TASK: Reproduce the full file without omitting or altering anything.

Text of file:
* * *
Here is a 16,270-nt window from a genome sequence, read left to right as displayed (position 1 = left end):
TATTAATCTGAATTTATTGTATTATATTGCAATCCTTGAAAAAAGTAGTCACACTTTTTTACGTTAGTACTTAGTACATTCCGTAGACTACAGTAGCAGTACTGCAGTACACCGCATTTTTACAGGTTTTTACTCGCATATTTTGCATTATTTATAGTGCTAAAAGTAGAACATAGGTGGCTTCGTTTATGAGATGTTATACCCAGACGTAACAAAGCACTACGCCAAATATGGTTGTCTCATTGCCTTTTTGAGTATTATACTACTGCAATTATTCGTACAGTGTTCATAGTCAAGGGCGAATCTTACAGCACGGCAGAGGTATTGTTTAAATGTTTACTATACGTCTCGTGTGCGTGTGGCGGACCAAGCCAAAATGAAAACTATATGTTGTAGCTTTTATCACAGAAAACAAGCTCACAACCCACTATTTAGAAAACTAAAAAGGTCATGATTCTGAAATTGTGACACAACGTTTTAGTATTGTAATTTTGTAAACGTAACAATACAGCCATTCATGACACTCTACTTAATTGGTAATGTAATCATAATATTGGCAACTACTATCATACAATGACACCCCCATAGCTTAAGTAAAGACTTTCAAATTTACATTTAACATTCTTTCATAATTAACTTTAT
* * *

Here is a 16,270-nt window from a genome sequence, read left to right as displayed (position 1 = left end):
TATTAATCTGAATTTATTGTATTATATTGCAATCCTTGAAAAAAGTAGTCACACTTTTTTACGTTAGTACTTAGTACATTCCGTAGACTACAGTAGCAGTACTGCAGTACACCGCATTTTTACAGGTTTTTACTCGCATATTTTGCATTATTTATAGTGCTAAAAGTAGAACATAGGTGGCTTCGTTTATGAGATGTTATACCCAGACGTAACAAAGCACTACGCCAAATATGGTTGTCTCATTGCCTTTTTGAGTATTATACTACTGCAATTATTCGTACAGTGTTCATAGTCAAGGGCGAATCTTACAGCACGGCAGAGGTATTGTTTAAATGTTTACTATACGTCTCGTGTGCGTGTGGCGGACCAAGCCAAAATGAAAACTATATGTTGTAGCTTTTATCACAGAAAACAAGCTCACAACCCACTATTTAGAAAACTAAAAAGGTCATGATTCTGAAATTGTGACACAACGTTTTAGTATTGTAATTTTGTAAACGTAACAATACAGCCATTCATGACACTCTACTTAATTGGTAATGTAATCATAATATTGGCAACTACTATCATACAATGACACCCCCATAGCTTAAGTAAAGACTTTCAAATTTACATTTAACATTCTTTCATAATTAACTTTAT